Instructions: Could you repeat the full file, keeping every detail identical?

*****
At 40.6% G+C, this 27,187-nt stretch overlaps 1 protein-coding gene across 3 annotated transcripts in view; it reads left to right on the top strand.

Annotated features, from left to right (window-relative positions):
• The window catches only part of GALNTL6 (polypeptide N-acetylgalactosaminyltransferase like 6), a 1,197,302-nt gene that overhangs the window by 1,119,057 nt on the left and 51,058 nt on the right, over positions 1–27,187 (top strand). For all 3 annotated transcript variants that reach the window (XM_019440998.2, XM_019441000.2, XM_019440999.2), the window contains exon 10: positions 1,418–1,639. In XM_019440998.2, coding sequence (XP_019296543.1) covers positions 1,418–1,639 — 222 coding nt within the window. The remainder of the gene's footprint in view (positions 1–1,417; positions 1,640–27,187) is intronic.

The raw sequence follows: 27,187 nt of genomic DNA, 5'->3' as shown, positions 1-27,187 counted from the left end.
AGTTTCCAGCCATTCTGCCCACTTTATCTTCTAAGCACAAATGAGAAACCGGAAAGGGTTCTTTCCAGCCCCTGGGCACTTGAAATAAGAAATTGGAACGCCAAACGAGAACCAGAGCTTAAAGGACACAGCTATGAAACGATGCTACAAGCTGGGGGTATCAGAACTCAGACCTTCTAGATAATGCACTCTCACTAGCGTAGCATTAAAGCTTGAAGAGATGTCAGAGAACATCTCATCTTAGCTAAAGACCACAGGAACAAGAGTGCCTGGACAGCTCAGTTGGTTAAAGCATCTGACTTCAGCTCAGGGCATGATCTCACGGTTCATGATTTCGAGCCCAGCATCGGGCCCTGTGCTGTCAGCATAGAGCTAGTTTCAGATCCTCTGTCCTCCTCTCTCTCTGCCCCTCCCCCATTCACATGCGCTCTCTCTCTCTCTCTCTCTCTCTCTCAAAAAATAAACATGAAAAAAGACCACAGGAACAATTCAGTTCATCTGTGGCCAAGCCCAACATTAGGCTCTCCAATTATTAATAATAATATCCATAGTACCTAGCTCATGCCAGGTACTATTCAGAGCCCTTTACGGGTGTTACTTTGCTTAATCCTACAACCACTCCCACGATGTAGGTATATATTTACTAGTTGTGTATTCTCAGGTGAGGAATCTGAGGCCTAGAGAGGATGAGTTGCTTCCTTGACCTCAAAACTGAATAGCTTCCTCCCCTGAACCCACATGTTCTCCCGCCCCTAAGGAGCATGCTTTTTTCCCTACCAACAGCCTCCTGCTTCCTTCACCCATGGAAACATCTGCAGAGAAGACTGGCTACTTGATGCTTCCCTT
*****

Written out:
At 40.6% G+C, this 27,187-nt stretch overlaps 1 protein-coding gene across 3 annotated transcripts in view; it reads left to right on the top strand.

Annotated features, from left to right (window-relative positions):
• The window catches only part of GALNTL6 (polypeptide N-acetylgalactosaminyltransferase like 6), a 1,197,302-nt gene that overhangs the window by 1,119,057 nt on the left and 51,058 nt on the right, over positions 1–27,187 (top strand). For all 3 annotated transcript variants that reach the window (XM_019440998.2, XM_019441000.2, XM_019440999.2), the window contains exon 10: positions 1,418–1,639. In XM_019440998.2, coding sequence (XP_019296543.1) covers positions 1,418–1,639 — 222 coding nt within the window. The remainder of the gene's footprint in view (positions 1–1,417; positions 1,640–27,187) is intronic.

The raw sequence follows: 27,187 nt of genomic DNA, 5'->3' as shown, positions 1-27,187 counted from the left end.
AGTTTCCAGCCATTCTGCCCACTTTATCTTCTAAGCACAAATGAGAAACCGGAAAGGGTTCTTTCCAGCCCCTGGGCACTTGAAATAAGAAATTGGAACGCCAAACGAGAACCAGAGCTTAAAGGACACAGCTATGAAACGATGCTACAAGCTGGGGGTATCAGAACTCAGACCTTCTAGATAATGCACTCTCACTAGCGTAGCATTAAAGCTTGAAGAGATGTCAGAGAACATCTCATCTTAGCTAAAGACCACAGGAACAAGAGTGCCTGGACAGCTCAGTTGGTTAAAGCATCTGACTTCAGCTCAGGGCATGATCTCACGGTTCATGATTTCGAGCCCAGCATCGGGCCCTGTGCTGTCAGCATAGAGCTAGTTTCAGATCCTCTGTCCTCCTCTCTCTCTGCCCCTCCCCCATTCACATGCGCTCTCTCTCTCTCTCTCTCTCTCTCTCAAAAAATAAACATGAAAAAAGACCACAGGAACAATTCAGTTCATCTGTGGCCAAGCCCAACATTAGGCTCTCCAATTATTAATAATAATATCCATAGTACCTAGCTCATGCCAGGTACTATTCAGAGCCCTTTACGGGTGTTACTTTGCTTAATCCTACAACCACTCCCACGATGTAGGTATATATTTACTAGTTGTGTATTCTCAGGTGAGGAATCTGAGGCCTAGAGAGGATGAGTTGCTTCCTTGACCTCAAAACTGAATAGCTTCCTCCCCTGAACCCACATGTTCTCCCGCCCCTAAGGAGCATGCTTTTTTCCCTACCAACAGCCTCCTGCTTCCTTCACCCATGGAAACATCTGCAGAGAAGACTGGCTACTTGATGCTTCCCTT